- Tensions have escalated between the US and North Korea after threats to the US overseas territory of Guam
- Any conflict would cause major economic problems both in Korea and more widely
- Global supply chains could be severely affected
- US debt levels could spike as a result of any conflict
Tensions between the US and North Korea escalated further Tuesday evening when President Donald Trump promised “fire, fury, and frankly power, the likes of which this world has never seen before” in response to recent threats from North Korea and its leader, Kim Jong Un.
Hours later, North Korea responded by saying it was seriously considering a missile strike on the Pacific island of Guam, home to a US military base.
A physical engagement between the two nations still looks highly unlikely, but it is something that serious analysts and academics have started to talk about.
Clearly, the biggest and most important impact of any conflict between the US and North Korea — either nuclear or conventional — would be a catastrophic loss of life and huge human suffering.
But in a note circulated to clients, the staff at the research house Capital Economics has assessed the potential economic impact that a conflict could have on the world’s economic prosperity.
Writing on Wednesday, Gareth Leather and Krystal Tan of Capital Economics note that countries involved in major conflicts since World War II have seen significant drops in economic output.
“The experience of past military conflicts shows how big an impact wars can have on the economy. The war in Syria has led to a 60% fall in the country’s GDP,” or gross domestic product, the two wrote.
“The most devastating military conflict since World War Two, however, has been the Korean War (1950-53), which led to 1.2m South Korean deaths, and saw the value of its GDP fall by over 80%.”
The chart below illustrates the drop in GDP of nine economies affected by conflicts after World War II:
The Korean Peninsula, the most likely center of a conflict involving North Korea, would bear the brunt of any economic shock, Capital Economics’ analysts suggest, with South Korea’s economy hit worst. That impact would inevitably spread to the wider global economy, which, given that South Korea accounts for 2% of global GDP, could cause significant disruption.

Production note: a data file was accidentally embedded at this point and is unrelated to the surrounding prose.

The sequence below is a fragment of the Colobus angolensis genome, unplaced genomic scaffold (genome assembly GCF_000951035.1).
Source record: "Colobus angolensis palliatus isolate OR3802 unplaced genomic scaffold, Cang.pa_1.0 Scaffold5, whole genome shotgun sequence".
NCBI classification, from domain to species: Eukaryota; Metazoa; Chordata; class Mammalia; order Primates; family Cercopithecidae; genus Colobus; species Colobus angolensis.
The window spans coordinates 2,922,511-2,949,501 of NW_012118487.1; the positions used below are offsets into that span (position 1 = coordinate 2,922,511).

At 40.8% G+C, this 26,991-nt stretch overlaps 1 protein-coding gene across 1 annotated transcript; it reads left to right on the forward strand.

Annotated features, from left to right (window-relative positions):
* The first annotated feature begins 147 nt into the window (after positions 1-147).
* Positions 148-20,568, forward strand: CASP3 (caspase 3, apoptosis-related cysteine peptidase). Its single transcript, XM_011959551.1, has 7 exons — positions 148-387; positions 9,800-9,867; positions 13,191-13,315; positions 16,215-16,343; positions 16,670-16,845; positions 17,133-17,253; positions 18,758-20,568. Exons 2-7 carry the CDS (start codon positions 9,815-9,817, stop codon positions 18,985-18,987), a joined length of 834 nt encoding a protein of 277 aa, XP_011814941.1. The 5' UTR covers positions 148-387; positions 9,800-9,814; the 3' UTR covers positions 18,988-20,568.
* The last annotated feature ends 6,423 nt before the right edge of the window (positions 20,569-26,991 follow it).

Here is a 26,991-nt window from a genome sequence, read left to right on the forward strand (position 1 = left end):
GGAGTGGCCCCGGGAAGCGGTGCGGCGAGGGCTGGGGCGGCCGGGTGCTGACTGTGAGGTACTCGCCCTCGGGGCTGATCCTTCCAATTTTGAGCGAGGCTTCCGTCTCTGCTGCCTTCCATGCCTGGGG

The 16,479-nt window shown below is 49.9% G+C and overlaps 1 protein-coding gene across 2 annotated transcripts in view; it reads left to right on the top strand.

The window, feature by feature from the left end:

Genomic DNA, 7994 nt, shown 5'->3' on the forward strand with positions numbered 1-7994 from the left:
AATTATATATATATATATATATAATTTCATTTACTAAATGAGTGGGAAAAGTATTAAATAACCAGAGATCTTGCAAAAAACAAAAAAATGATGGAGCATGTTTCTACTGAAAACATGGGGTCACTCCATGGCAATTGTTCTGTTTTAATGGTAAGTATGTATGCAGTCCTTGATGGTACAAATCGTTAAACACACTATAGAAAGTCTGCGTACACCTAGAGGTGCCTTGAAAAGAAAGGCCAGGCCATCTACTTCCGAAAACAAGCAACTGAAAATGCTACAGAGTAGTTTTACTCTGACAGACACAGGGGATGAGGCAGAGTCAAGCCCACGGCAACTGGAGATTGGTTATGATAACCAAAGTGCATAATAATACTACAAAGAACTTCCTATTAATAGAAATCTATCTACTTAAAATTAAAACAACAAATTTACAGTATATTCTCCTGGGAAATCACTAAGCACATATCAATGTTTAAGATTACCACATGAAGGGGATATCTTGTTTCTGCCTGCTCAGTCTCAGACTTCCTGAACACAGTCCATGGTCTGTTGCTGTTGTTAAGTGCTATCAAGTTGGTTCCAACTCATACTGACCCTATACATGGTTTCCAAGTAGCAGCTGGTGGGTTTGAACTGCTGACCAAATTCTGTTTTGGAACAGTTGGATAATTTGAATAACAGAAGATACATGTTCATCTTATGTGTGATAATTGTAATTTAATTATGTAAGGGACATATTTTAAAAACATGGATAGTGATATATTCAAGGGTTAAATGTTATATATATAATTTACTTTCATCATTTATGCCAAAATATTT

Supply chains globally would be affected, with Capital Economics using the major floods that hit Thailand in 2011 as a comparison “because of the huge disruption and damage they caused to the country’s manufacturing industry.” The writers continued: “The impact on the economy was considerable. GDP in the final quarter of 2011 fell by 4% y/y, led by a 16% contraction in manufacturing output.”
Further, they said the “impact of a war in Korea would be much bigger,” adding, “South Korea exports three times as many intermediate products as Thailand.”
They continued: “In particular, South Korea is the biggest producer of liquid crystal displays in the world (40% of the global total) and the second biggest of semiconductors (17% market share). It is also a key automotive manufacturer and home to the world’s three biggest shipbuilders.
“If South Korean production was badly damaged by a war there would be shortages across the world. The disruption would last for some time — it takes around two years to build a semi-conductor factory from scratch.”
Here’s the chart showing South Korea’s share of global exports:
A conflict could also have a major impact on the US economy, given the cost of waging a war on foreign soil.
“At its peak in 1952, the US government was spending the equivalent of 4.2% of its GDP fighting the Korean War. The total cost of the second Gulf War (2003) and its aftermath has been estimated at US$1trn (5% of one year’s US GDP),” Leather and Tan wrote.
“A prolonged war in Korea would significantly push up US federal debt, which at 75% of GDP is already uncomfortably high.”
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